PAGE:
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N2 - Objective: This study aimed to examine whether body mass index (BMI) is causally associated with rheumatoid arthritis (RA). Method: A two-sample Mendelian randomization (MR) analysis using the inverse-variance weighted (IVW), weighted median and MR-Egger regression methods was performed. We used the publicly available summary statistics data sets of genome-wide association studies (GWAS) meta-analyses for BMI in individuals of European descent (n = 322 154; GIANT consortium) as the exposure and a GWAS for noncancer illness code self-reported: RA from the individuals included in the UK Biobank (total n = 337 159; case = 7480, control = 329 679) as the outcome. Results: We selected 68 single nucleotide polymorphisms at genome-wide significance from GWASs on BMI as the instrumental variables. The IVW method showed evidence to support a causal association between BMI and RA (beta = 0.003, SE = 0.001, P = 0.033). MR-Egger regression revealed that directional pleiotropy was unlikely to be biasing the result (intercept = −3.54E-05; P = 0.736), but it showed no causal association between BMI and RA (beta = 0.004, SE = 0.004, P = 0.302). However, the weighted median approach yielded evidence of a causal association between BMI and RA (beta = 0.006, SE = 0.002, P = 0.004). Cochran's Q test and the funnel plot indicated no evidence of heterogeneity and asymmetry, indicating no directional pleiotropy. Conclusion: The results of MR analysis support that BMI may be causally associated with an increased risk of RA.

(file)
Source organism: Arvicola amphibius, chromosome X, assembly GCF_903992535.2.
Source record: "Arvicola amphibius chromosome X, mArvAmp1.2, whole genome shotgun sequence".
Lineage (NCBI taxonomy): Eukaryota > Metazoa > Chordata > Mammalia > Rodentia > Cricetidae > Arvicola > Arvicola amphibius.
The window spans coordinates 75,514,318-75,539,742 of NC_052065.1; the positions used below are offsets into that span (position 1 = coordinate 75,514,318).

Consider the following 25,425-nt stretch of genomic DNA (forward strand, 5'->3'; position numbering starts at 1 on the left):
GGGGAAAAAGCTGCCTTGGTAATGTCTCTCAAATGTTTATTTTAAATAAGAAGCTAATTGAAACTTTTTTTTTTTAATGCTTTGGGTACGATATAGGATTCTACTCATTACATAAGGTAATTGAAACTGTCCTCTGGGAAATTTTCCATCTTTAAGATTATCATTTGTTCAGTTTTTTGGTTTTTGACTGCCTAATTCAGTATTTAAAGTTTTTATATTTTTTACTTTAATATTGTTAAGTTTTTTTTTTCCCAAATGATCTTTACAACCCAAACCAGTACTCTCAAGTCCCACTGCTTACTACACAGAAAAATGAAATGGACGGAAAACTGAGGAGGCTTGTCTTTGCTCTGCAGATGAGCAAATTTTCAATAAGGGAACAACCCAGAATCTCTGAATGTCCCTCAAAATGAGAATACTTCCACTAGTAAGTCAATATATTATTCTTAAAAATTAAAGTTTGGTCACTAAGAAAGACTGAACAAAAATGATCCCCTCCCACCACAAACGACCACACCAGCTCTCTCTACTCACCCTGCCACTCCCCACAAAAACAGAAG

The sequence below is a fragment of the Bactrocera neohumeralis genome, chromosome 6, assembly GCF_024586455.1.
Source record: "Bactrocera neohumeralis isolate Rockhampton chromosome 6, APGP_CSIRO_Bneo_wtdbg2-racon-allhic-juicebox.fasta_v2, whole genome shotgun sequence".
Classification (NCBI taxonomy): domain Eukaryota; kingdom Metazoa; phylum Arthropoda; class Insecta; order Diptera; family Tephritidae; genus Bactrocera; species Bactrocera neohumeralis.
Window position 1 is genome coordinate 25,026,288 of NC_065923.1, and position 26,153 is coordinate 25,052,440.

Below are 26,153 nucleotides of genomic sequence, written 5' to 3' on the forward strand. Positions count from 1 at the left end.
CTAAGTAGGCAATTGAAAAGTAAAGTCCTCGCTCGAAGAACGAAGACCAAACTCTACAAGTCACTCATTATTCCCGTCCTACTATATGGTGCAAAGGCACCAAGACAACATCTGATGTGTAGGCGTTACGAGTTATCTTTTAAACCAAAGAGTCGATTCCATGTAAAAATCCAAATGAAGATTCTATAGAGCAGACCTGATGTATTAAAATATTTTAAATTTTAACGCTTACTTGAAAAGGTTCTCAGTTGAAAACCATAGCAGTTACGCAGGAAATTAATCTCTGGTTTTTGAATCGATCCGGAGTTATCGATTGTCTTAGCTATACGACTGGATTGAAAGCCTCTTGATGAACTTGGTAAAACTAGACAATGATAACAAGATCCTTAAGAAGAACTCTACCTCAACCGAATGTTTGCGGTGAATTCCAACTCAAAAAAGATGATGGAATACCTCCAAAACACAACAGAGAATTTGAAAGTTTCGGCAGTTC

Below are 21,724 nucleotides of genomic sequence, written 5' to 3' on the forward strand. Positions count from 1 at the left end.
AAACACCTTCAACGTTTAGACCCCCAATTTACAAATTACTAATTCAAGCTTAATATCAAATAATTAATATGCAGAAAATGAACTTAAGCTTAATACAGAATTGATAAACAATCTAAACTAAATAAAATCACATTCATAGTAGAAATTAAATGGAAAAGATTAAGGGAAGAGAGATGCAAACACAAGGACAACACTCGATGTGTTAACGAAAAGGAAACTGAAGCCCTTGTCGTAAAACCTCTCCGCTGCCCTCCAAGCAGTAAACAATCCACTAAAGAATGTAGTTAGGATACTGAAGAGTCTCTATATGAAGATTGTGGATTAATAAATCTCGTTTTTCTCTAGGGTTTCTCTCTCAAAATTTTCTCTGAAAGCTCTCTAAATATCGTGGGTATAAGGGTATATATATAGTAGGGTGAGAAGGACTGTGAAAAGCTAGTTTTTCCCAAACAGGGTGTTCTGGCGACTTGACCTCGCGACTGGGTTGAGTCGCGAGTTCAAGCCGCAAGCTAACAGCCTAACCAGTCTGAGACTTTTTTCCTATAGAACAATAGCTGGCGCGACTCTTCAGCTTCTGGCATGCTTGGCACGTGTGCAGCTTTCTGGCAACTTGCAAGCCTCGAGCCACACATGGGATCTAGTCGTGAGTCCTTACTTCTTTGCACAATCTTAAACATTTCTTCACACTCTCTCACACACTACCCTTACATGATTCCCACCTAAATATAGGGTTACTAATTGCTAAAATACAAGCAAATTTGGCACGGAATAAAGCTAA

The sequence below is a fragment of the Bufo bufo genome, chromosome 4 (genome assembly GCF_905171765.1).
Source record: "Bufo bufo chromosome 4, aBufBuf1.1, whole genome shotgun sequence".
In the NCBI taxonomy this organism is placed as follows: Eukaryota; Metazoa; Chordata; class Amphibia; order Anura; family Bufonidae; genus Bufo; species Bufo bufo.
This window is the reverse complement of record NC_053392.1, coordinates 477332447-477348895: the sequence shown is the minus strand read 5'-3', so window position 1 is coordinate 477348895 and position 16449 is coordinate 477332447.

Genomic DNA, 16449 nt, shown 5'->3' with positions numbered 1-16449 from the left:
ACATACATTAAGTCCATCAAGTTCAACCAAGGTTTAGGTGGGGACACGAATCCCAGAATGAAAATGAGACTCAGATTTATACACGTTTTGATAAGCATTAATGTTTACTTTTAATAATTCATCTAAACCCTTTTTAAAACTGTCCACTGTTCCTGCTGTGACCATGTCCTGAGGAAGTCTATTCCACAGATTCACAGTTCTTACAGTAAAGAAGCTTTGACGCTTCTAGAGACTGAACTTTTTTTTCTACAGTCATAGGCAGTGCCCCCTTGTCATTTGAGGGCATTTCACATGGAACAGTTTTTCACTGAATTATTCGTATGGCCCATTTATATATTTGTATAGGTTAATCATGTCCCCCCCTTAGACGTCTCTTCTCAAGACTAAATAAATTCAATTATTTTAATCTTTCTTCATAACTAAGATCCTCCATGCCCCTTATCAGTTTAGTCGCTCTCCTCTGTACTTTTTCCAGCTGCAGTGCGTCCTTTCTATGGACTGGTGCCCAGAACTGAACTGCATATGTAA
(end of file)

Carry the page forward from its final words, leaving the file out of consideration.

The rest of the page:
AB - Objective: This study aimed to examine whether body mass index (BMI) is causally associated with rheumatoid arthritis (RA). Method: A two-sample Mendelian randomization (MR) analysis using the inverse-variance weighted (IVW), weighted median and MR-Egger regression methods was performed. We used the publicly available summary statistics data sets of genome-wide association studies (GWAS) meta-analyses for BMI in individuals of European descent (n = 322 154; GIANT consortium) as the exposure and a GWAS for noncancer illness code self-reported: RA from the individuals included in the UK Biobank (total n = 337 159; case = 7480, control = 329 679) as the outcome. Results: We selected 68 single nucleotide polymorphisms at genome-wide significance from GWASs on BMI as the instrumental variables. The IVW method showed evidence to support a causal association between BMI and RA (beta = 0.003, SE = 0.001, P = 0.033). MR-Egger regression revealed that directional pleiotropy was unlikely to be biasing the result (intercept = −3.54E-05; P = 0.736), but it showed no causal association between BMI and RA (beta = 0.004, SE = 0.004, P = 0.302). However, the weighted median approach yielded evidence of a causal association between BMI and RA (beta = 0.006, SE = 0.002, P = 0.004). Cochran's Q test and the funnel plot indicated no evidence of heterogeneity and asymmetry, indicating no directional pleiotropy. Conclusion: The results of MR analysis support that BMI may be causally associated with an increased risk of RA.